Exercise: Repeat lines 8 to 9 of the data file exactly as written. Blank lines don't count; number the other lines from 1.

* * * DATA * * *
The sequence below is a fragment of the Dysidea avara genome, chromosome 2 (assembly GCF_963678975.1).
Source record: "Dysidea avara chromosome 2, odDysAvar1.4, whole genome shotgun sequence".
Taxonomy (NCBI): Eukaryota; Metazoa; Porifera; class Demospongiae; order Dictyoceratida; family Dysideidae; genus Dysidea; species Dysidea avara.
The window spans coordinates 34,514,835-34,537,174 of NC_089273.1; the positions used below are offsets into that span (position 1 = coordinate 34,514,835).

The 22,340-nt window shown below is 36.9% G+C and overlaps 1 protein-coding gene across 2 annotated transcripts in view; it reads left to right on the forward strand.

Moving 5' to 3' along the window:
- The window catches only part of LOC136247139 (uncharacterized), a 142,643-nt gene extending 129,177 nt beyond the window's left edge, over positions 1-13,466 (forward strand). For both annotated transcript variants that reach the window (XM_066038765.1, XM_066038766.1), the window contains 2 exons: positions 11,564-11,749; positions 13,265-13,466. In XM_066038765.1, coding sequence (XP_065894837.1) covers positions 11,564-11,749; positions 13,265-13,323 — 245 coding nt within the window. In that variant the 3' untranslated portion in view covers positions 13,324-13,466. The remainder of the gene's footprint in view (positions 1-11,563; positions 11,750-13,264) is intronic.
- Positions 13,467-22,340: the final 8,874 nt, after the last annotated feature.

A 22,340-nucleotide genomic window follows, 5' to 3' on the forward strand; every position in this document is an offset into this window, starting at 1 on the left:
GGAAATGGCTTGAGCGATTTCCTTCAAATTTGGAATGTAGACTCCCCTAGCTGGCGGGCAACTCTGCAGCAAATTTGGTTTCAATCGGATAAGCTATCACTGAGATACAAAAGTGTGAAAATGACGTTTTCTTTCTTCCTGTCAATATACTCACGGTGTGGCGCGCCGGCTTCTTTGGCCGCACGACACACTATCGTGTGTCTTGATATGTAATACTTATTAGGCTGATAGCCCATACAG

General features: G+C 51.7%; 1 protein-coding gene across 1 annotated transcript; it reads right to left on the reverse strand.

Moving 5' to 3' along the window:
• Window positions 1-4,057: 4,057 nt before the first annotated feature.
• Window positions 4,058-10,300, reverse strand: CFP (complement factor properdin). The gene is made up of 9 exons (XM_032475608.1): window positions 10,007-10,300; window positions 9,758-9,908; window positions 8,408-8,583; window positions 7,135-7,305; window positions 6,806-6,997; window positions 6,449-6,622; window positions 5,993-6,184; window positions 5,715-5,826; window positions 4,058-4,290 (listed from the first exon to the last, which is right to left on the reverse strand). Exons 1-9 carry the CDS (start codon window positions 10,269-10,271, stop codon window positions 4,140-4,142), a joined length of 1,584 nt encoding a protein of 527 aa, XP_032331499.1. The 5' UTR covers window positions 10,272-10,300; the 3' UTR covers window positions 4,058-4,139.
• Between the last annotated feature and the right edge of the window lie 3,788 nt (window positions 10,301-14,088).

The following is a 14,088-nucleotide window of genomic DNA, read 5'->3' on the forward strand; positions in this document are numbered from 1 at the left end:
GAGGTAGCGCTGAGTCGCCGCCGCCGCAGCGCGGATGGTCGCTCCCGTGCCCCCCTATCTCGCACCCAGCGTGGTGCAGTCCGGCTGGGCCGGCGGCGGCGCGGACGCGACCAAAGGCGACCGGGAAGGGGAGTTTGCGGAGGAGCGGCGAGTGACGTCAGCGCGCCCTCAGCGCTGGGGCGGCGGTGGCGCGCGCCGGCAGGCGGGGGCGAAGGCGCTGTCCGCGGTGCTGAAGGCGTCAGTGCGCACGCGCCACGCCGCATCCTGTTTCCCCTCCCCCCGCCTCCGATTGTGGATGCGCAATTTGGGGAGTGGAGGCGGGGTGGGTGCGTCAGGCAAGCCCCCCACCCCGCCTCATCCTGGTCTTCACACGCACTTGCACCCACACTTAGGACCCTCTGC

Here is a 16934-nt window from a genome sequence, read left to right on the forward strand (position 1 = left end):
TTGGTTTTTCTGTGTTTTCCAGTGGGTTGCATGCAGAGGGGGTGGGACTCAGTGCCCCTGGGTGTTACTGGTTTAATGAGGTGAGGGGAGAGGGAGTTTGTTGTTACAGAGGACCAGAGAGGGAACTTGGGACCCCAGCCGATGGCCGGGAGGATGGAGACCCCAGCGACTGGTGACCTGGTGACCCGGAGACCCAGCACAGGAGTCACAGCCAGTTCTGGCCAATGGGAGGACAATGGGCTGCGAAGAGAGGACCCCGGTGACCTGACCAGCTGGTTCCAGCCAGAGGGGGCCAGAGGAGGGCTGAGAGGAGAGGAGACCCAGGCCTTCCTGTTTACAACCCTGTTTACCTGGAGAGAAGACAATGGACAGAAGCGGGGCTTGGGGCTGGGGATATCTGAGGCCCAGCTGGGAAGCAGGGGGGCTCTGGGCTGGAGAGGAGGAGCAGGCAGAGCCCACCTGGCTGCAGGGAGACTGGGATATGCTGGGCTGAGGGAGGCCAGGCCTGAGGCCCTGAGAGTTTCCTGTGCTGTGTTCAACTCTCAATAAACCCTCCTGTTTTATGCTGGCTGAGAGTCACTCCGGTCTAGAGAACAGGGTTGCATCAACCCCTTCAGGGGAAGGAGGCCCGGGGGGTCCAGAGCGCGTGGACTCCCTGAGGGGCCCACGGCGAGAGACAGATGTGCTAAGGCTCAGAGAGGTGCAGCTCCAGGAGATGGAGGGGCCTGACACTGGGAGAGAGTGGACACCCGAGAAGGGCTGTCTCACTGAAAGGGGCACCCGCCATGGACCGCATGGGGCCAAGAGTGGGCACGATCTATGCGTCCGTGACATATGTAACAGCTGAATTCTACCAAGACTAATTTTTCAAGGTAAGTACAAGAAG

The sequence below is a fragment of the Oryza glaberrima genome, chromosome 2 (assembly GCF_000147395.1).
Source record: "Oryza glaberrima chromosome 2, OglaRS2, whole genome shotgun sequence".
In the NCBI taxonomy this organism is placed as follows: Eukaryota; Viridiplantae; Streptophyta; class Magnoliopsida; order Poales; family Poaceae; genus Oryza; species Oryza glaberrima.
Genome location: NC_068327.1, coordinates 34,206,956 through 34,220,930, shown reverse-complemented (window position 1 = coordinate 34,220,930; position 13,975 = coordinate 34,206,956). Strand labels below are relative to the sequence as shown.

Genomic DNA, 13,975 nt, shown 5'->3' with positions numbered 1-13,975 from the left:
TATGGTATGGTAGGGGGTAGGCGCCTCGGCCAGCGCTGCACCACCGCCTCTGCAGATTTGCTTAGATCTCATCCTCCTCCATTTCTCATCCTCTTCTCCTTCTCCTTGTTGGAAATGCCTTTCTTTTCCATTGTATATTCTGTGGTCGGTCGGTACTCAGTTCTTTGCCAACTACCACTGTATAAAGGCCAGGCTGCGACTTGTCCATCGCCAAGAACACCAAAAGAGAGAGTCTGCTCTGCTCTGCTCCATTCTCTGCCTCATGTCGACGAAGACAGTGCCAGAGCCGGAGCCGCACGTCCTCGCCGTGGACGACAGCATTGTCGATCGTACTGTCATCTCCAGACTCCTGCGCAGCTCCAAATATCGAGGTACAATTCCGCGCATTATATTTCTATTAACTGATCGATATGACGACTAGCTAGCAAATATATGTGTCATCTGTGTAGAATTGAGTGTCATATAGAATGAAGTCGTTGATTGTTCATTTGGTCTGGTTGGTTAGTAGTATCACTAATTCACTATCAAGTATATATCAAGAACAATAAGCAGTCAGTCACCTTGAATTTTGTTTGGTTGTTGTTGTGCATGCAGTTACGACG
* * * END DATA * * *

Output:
- Positions 13,467-22,340: the final 8,874 nt, after the last annotated feature.

A 22,340-nucleotide genomic window follows, 5' to 3' on the forward strand; every position in this document is an offset into this window, starting at 1 on the left: